After a long, bumpy, semi freezing, ten hour overnight bus ride with JJ Express, we finally arrived in Bagan around 5am (it was still pitch black outside). Luckily, neither of us needed to hug the porcelain god along the way, which is always a positive, especially given there wasn't a bathroom on board.
The subterfuges of the military, religious "leaders," and others seeking to influence the election, stand in stark contrast to Zaw's story. His efforts recount a simple tale of a fight for environmental justice against exploitation, with the goal of protecting a national treasure -- the Irrawaddy River.
In complete silence, we watched the sun set over a few dozen of the 2,200 temples built in the 11th, 12th and 13th centuries by the kings of Bagan -- before the Mongols and earthquakes destroyed many of them. Later we went to dinner in one of the dirt-floor restaurants in this one-street sleepy town.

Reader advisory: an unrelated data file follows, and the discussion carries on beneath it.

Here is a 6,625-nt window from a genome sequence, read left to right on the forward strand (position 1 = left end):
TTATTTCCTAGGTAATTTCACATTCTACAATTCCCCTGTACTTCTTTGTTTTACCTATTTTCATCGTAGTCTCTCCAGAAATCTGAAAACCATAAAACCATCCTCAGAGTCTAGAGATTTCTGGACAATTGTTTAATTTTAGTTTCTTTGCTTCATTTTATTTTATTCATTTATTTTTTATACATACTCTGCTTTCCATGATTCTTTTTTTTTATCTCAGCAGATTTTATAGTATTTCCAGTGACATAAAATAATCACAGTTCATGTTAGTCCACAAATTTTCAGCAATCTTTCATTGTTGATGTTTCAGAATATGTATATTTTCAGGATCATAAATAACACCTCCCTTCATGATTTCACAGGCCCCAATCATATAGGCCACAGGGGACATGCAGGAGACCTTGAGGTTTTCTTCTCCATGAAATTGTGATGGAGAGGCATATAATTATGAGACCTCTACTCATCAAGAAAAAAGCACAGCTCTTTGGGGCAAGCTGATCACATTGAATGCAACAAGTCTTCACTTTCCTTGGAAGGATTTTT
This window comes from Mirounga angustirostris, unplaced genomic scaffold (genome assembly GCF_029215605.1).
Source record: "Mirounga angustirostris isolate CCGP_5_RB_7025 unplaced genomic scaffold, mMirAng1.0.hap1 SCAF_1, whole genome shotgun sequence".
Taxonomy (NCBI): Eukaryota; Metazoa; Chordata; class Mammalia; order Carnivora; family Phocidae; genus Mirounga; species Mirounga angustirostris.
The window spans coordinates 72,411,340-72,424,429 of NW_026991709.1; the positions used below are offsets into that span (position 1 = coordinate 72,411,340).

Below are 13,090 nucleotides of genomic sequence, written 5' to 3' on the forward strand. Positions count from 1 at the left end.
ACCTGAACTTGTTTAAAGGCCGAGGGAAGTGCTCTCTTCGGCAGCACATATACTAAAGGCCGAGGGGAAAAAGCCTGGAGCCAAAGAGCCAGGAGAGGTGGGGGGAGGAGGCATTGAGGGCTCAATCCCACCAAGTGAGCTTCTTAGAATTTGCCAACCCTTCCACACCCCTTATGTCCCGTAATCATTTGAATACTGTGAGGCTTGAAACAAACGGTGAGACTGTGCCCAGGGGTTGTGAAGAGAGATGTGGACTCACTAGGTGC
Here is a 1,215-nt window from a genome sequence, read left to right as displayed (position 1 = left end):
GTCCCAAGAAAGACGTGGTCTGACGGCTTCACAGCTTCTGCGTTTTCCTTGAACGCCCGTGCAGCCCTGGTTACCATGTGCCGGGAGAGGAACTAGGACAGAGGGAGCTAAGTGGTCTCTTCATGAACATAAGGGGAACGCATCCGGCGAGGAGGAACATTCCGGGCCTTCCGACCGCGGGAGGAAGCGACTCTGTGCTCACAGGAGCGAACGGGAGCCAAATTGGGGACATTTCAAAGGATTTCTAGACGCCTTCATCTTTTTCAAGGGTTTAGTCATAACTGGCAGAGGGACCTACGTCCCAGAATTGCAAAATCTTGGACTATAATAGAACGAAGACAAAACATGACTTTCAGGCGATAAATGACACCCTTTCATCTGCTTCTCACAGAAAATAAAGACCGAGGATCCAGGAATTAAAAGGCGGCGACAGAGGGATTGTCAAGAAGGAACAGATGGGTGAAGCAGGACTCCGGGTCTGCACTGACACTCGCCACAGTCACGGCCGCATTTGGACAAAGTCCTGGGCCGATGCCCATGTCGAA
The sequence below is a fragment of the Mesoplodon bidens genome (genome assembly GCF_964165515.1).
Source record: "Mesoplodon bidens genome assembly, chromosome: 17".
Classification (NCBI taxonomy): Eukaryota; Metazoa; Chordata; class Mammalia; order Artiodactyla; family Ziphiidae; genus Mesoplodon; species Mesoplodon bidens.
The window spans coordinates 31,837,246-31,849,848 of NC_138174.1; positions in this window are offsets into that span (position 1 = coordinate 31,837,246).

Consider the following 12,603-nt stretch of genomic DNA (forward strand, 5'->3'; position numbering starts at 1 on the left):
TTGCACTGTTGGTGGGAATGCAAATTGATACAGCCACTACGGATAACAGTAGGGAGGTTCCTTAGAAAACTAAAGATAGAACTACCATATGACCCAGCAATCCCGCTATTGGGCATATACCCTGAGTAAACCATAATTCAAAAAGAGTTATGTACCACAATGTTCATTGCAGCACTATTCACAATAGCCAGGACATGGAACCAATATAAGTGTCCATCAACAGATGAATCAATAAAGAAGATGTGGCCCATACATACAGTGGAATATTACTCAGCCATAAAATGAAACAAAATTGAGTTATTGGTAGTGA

We wanted to take the best photograph ever taken in Myanmar. My guide, MM, and I were tired of the same stale images being photographed of his country over and over. We felt we could do something better and if not better at least more original. Of course we are as guilty as all the other photographers that took the same tried and true photographs, great images initially but ones that were starting to bore us.